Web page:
In the West, a major industry sprang up to help sites get noticed on search engines, but not yet in the Middle East.
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The next time you go online and use a search engine like Google or Yahoo to look for a hotel, retail store or other product or service, consider this: the results and even the way they have been ranked may have been influenced by companies using search engine marketing. The tactic aims to increase the traffic to a company's website by ensuring that a search engine such as Google finds and includes the website in its search results. The higher a website "ranks" in the search results, the more people will visit that site.
There are two approaches to search engine marketing. Some companies opt for good old-fashioned paid advertisements in the sponsored links section of a search results page, located at the top and right-hand side of the page. The search engine employs a pay-per-click revenue model, charging the company every time somebody clicks on that company's ad. The cost per click can be as low as 30 fils. The other technique, called search engine optimisation, involves trying to get a company's website into the so-called organic search results section: the rankings that are based on a website's perceived relevance to a search query.
Search engine optimisation is a versatile tool that, at its most basic level, involves listing keywords that are invisible to an internet user but that a search engine can read and use to decide the relevance of the website to a search query. Search engine marketing is a rapidly growing field in the West. The North American industry grew from US$9.4 billion (Dh34.5bn) in 2006 to $12.2bn last year, according to the US-based global Search Engine Marketing Professional Organisation (Sempo). It is projected to balloon to $25.2bn in 2011.
But it has been slow to catch on in the Middle East, largely because businesses in the region are "very ignorant" about the medium, says Husam Jandal, an internet business consultant with the Canada-based WSI Internet Consulting. "In general they are very ignorant about the fact that their potential clients and existing clients are using the internet, while they are not [doing so themselves]," he said, at a seminar about search engine marketing held in Dubai Media City.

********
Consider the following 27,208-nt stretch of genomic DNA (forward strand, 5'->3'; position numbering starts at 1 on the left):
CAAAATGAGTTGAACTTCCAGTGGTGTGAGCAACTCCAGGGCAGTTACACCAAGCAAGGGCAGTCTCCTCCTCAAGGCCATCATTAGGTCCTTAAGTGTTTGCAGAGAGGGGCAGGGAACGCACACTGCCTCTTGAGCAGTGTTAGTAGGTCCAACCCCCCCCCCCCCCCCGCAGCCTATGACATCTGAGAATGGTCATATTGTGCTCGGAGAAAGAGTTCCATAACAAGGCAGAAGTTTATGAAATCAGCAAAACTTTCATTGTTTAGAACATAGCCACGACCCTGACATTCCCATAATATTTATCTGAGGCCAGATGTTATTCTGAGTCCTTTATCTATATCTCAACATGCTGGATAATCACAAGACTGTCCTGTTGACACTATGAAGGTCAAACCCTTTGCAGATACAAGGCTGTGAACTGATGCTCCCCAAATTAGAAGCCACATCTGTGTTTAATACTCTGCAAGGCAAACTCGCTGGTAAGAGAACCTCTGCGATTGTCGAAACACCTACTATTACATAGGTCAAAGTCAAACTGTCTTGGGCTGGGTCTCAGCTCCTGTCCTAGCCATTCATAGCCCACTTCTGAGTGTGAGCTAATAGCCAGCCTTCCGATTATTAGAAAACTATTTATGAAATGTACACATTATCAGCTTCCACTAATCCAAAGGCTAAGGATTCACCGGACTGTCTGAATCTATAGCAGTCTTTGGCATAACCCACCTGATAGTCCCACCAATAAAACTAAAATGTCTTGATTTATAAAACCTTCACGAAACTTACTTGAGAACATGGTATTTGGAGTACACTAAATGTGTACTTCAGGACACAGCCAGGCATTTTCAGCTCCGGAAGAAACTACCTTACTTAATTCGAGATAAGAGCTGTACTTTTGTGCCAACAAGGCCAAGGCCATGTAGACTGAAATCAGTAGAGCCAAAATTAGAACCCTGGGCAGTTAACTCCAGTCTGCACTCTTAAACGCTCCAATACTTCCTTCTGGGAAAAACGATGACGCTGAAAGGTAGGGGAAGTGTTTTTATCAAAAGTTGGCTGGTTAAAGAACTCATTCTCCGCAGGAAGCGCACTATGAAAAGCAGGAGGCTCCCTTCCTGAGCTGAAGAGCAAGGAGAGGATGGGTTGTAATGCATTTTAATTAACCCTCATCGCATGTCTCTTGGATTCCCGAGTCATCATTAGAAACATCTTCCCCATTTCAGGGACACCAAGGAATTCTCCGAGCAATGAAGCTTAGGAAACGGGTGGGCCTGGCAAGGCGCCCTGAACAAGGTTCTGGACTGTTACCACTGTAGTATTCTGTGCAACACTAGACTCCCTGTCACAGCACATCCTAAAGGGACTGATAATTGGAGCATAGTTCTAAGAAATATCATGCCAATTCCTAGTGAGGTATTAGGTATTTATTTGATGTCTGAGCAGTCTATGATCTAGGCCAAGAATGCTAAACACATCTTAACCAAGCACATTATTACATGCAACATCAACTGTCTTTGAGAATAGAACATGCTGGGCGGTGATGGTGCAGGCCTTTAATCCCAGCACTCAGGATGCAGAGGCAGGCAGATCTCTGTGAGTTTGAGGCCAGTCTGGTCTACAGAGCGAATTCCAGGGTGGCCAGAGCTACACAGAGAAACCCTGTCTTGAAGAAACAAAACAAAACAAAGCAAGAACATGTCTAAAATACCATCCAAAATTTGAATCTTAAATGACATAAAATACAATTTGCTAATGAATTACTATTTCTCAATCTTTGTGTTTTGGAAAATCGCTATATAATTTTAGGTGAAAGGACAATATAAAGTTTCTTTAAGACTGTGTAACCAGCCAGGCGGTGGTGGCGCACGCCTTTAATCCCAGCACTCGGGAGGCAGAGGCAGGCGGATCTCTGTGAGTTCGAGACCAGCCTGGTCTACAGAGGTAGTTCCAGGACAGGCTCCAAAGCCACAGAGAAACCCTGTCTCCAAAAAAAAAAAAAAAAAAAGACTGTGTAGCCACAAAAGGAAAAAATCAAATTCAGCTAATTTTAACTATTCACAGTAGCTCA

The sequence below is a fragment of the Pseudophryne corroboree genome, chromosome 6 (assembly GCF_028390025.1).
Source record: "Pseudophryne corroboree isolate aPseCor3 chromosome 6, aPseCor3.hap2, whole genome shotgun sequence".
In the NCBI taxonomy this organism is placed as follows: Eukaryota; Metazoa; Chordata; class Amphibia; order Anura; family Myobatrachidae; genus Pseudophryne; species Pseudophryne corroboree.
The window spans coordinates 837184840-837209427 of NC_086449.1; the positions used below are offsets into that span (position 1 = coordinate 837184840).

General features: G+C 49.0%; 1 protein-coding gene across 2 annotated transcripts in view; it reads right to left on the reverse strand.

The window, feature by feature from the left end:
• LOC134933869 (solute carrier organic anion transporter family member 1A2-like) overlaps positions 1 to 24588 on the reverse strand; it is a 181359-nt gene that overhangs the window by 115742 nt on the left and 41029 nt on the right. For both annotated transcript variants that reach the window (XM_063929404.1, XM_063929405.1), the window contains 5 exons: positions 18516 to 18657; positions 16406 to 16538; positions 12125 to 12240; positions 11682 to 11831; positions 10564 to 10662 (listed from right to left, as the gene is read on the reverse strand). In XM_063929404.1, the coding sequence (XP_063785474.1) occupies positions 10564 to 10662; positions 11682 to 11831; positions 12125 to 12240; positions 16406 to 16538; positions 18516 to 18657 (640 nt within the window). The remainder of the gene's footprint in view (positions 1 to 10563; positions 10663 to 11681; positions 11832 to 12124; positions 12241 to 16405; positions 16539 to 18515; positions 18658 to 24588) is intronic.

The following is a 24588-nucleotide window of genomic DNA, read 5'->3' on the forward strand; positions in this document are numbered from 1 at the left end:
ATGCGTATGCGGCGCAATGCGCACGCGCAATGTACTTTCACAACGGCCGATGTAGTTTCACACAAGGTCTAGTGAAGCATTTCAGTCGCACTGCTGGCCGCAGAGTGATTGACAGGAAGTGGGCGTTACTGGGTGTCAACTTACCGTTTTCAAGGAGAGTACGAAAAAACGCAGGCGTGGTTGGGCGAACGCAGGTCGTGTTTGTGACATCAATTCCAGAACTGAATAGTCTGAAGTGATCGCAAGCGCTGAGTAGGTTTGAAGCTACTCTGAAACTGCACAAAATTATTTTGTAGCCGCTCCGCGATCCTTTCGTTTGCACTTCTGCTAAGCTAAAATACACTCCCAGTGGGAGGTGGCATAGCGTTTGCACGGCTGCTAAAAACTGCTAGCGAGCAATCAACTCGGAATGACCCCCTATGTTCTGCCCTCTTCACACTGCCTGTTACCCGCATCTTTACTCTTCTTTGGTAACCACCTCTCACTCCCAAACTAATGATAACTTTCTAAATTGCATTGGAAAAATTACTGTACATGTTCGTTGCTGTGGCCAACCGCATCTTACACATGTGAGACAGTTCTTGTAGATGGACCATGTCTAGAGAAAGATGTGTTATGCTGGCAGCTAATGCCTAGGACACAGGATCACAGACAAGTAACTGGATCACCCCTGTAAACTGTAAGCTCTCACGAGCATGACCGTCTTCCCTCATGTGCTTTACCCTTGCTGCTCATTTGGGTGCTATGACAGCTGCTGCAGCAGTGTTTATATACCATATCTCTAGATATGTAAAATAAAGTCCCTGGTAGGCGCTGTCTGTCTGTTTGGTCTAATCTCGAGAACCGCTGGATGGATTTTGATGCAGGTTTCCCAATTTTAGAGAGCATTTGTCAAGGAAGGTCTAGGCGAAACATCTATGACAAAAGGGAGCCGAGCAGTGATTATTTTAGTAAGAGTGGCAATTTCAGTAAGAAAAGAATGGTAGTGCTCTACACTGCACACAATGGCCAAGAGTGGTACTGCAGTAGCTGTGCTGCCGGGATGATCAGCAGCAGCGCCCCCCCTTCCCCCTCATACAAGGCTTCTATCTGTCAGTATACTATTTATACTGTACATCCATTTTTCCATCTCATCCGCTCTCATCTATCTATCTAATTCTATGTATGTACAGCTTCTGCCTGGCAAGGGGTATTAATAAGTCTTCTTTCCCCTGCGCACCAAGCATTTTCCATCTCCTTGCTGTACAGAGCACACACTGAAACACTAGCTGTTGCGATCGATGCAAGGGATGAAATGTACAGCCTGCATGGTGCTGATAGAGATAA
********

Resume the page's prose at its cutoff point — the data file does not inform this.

"I think we're still behind when it comes to the business community recognising the importance of being in front of their potential clients." There are 43 million Arabic-speaking internet users, according to a report by Maktoob Research, a Jordan-based web portal and research firm. Some 65 per cent of young people in the Arab world cite the internet as their primary source of information. But it is not enough for a company just to have a website, Mr Jandal said. It has to be picked up by search engines.
"With more than 90 per cent of all traffic generated on the internet coming from search engines, it is important for the local business community to identify various ways of utilising these internet tools to achieve the desired visibility for their businesses," said Mr Jandal. Five of the six most frequently visited websites in the UAE during August were search engines, with Google and Yahoo topping the list, according to Alexa.com, a web traffic information company.
But how can companies get a search engine's attention? According to Mr Jandal, search engines do not consider how much traffic a corporate website gets, or how influential the company is in its industry. "What the search engine looks at is the content of the pages and its relevancy," Mr Jandal said. Having a domain name that reflects what a company does is "vital". "Don't call yourself www.welcometoourcompany.com because that doesn't give any information about what you do, what you sell, and the search engine will not give the page value," he added.
Applications like Flash should also be avoided because search engines cannot read them and will skip over to other websites, excluding the Flash site from the search results. A company's website should be easy to navigate, uncluttered and have an attention-grabbing message that invites the user to interact with it, said Mr Jandal. In addition to driving traffic to a website, search engine marketing can also yield valuable information about how people are interacting with a company's website, including how many times they return to it, how long they spend on it, where in the world they are accessing it from and in what language.
"It can help answer questions about why and at what point visitors are abandoning your website and if your website design is driving people away," said Mr Jandal. "Keeping a visitor on your website can be converted into a sale or into them calling you." The idea is to continuously monitor this type of information and change your company's website design, its keywords or its content if the market research warrants it.
"We have to build an effective funnel to ensure all of the traffic to the website will either be converted into a sale or will help build your brand," he said. firstname.lastname@example.org